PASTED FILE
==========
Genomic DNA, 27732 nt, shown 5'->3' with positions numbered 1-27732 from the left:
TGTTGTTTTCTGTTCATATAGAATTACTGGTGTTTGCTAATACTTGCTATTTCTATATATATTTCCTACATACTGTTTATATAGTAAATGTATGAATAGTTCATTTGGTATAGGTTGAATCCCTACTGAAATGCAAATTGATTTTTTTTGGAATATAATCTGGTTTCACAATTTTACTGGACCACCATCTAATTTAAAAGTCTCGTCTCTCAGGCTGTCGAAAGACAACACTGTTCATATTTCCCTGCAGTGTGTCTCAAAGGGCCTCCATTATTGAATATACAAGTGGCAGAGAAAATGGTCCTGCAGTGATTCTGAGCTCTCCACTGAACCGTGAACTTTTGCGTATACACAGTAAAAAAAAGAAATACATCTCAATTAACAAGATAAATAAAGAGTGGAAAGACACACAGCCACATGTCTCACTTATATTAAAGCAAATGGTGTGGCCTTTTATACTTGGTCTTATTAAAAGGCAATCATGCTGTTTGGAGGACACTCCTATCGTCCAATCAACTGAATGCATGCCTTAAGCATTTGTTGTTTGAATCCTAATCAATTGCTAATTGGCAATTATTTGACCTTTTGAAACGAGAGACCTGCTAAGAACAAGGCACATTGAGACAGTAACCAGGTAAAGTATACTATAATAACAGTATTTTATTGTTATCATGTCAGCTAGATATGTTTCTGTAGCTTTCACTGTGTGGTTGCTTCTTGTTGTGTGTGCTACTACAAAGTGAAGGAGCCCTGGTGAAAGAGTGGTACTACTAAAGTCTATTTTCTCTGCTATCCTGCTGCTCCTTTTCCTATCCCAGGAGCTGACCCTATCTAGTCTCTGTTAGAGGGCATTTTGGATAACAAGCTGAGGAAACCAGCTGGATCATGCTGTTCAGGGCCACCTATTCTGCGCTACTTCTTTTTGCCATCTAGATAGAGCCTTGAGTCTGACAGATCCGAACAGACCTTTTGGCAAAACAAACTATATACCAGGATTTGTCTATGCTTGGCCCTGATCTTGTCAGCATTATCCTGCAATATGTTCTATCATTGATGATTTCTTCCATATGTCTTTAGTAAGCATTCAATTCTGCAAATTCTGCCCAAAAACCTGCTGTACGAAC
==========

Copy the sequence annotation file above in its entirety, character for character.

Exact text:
Genomic DNA, 27732 nt, shown 5'->3' with positions numbered 1-27732 from the left:
TGTTGTTTTCTGTTCATATAGAATTACTGGTGTTTGCTAATACTTGCTATTTCTATATATATTTCCTACATACTGTTTATATAGTAAATGTATGAATAGTTCATTTGGTATAGGTTGAATCCCTACTGAAATGCAAATTGATTTTTTTTGGAATATAATCTGGTTTCACAATTTTACTGGACCACCATCTAATTTAAAAGTCTCGTCTCTCAGGCTGTCGAAAGACAACACTGTTCATATTTCCCTGCAGTGTGTCTCAAAGGGCCTCCATTATTGAATATACAAGTGGCAGAGAAAATGGTCCTGCAGTGATTCTGAGCTCTCCACTGAACCGTGAACTTTTGCGTATACACAGTAAAAAAAAGAAATACATCTCAATTAACAAGATAAATAAAGAGTGGAAAGACACACAGCCACATGTCTCACTTATATTAAAGCAAATGGTGTGGCCTTTTATACTTGGTCTTATTAAAAGGCAATCATGCTGTTTGGAGGACACTCCTATCGTCCAATCAACTGAATGCATGCCTTAAGCATTTGTTGTTTGAATCCTAATCAATTGCTAATTGGCAATTATTTGACCTTTTGAAACGAGAGACCTGCTAAGAACAAGGCACATTGAGACAGTAACCAGGTAAAGTATACTATAATAACAGTATTTTATTGTTATCATGTCAGCTAGATATGTTTCTGTAGCTTTCACTGTGTGGTTGCTTCTTGTTGTGTGTGCTACTACAAAGTGAAGGAGCCCTGGTGAAAGAGTGGTACTACTAAAGTCTATTTTCTCTGCTATCCTGCTGCTCCTTTTCCTATCCCAGGAGCTGACCCTATCTAGTCTCTGTTAGAGGGCATTTTGGATAACAAGCTGAGGAAACCAGCTGGATCATGCTGTTCAGGGCCACCTATTCTGCGCTACTTCTTTTTGCCATCTAGATAGAGCCTTGAGTCTGACAGATCCGAACAGACCTTTTGGCAAAACAAACTATATACCAGGATTTGTCTATGCTTGGCCCTGATCTTGTCAGCATTATCCTGCAATATGTTCTATCATTGATGATTTCTTCCATATGTCTTTAGTAAGCATTCAATTCTGCAAATTCTGCCCAAAAACCTGCTGTACGAAC